Early on, we are introduced to the Mandate of Heaven, which controversially subverts any leading role for the deities. "Heaven, like us, sees clearly and hears clearly. Heaven inspired awe and rewards accordingly, and this the people can see clearly," we read in chapter four.

This is subversive because of the implication that if the people believe that Heaven has withdrawn its mandate from a leader, then it is legitimate to instigate regime change.

As recently as 1976, writes Palmer in the introduction, that thinking was part of the background to the overthrow of the "Gang of Four".

The author, himself a Christian lay preacher, explains the role of the Emperor of Heaven or Ruler on High, the figure sometimes referred to as "God" by the earlier translator James Legge. "I have not used that term because I think it gives a false sense of what the nature of the various Chinese terms mean," Palmer writes. "If anything, the notion of a 'Ruler on High' reflects a standard of virtue and authority which has to be at the top of the classic model of the universe as envisioned by the Confucian world view."

The Shang Shu is divided into four sections reflecting traditional eras of Chinese history, the Yu, Xia, Shang and Zhou, covering the best part of two millennia from 2357 BC but with long gaps.

In the Book of Xia, the Covenant at Gan is a rallying cry from a king to his warriors before going into battle. "Do as you are expected and you will be honored in front of the ancestors." All very Henry V.

Regime change strikes in the Book of Shang, where, in Chapter 10, we are told: "But it is Heaven that has decreed that the ruler of Xia must be executed because of all his many crimes." We are left in no doubt as to why. "Let's be frank, the ruler of Xia lost sight of what is virtuous. As a result, the people were living in a state of great fear."

The Book of Zhou is the longest, and chapters 27 to 29 are an account by King Wu of the Zhou of how he was commanded by heaven to overthrow Zhou, the Shang ruler. Zhou's barbarity is well known in China and his crimes are referred to in the text:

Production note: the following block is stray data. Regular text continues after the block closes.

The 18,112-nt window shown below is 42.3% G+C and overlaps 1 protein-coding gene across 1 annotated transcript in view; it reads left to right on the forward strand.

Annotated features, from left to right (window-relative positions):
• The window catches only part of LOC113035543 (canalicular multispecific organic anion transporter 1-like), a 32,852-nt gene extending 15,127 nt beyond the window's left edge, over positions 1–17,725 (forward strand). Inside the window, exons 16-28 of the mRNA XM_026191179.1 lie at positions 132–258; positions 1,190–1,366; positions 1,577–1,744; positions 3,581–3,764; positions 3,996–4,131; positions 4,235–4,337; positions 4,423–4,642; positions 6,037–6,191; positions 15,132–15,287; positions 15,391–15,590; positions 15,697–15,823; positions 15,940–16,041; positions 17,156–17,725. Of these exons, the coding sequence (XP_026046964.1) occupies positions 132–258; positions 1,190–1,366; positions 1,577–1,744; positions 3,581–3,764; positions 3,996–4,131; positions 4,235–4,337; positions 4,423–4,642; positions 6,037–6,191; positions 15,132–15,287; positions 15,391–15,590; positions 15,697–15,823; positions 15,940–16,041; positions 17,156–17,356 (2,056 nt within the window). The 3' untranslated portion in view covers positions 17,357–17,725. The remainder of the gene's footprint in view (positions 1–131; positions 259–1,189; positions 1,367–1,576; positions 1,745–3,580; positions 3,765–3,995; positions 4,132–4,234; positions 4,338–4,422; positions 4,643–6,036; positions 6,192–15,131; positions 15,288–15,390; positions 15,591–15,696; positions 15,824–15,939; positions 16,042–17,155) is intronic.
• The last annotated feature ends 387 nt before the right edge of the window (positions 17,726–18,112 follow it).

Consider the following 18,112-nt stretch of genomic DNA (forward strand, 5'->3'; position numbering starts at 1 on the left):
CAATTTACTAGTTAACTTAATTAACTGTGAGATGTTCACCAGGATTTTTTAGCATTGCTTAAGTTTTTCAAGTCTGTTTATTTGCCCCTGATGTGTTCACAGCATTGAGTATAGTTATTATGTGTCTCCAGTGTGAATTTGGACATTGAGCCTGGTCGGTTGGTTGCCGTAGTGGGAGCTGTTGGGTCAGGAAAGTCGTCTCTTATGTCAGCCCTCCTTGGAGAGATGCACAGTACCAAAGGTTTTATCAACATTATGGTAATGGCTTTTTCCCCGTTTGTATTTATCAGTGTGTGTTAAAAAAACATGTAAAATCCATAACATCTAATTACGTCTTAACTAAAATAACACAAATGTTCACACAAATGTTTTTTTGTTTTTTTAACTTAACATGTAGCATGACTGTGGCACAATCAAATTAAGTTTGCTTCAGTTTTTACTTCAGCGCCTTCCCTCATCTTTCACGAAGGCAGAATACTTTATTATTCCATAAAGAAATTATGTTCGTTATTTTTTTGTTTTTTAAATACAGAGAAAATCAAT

Listen: he dissected the bare legs of those who work deep in the paddy fields and cut out for casual inspection the hearts of the highest men!

This is rather terse but Palmer is on hand to explain the grim legend; the present reviewer will spare you the detail.

Some of the book has clearer and more direct references to problems that resonate in China today. Chapter 38 rails against officials misusing funds to get drunk. As recently as January last year, President Xi Jinping made a similar plea against wastefulness.

It was important to the ancients that order be maintained in the cosmos, and chapter 32, the Great Plan, outlines some core elements of Chinese philosophy dating back at least 2,000 years.

It has Five Elements, Eight Regulations, Five Conducts and advocates "careful use of the Five Good Fortunes with a respect for the Six Extremes". Naturally.

Palmer's favorite is the Exploration of Uncertainty. "When it comes to appointing good people, three people should be consulted and follow any two who agree."

The themes range from the prosaic ("Just do what is right and proper and all will be well") to extraordinary detail about punishments and funeral rituals, and the bizarre ("...those very strange foreigners who, for example, button their coats on the left side...")

There has been a revival in interest in China in Confucian ethics in recent years as people search for moral points of reference.

The Shang Shu is part of this, and Martin Palmer has presented the English reading audience with an excellent route to an understanding of these ideas.

The Most Venerable Book (Shang Shu), paperback, Penguin Classics, 9.99 pounds (12.65 euros)

(China Daily Africa Weekly 09/05/2014 page26)

You can download a PDF copy of the original review here.

Further links

Penguin Books

International Confucian Ecological Alliance

Confucianism and Ecology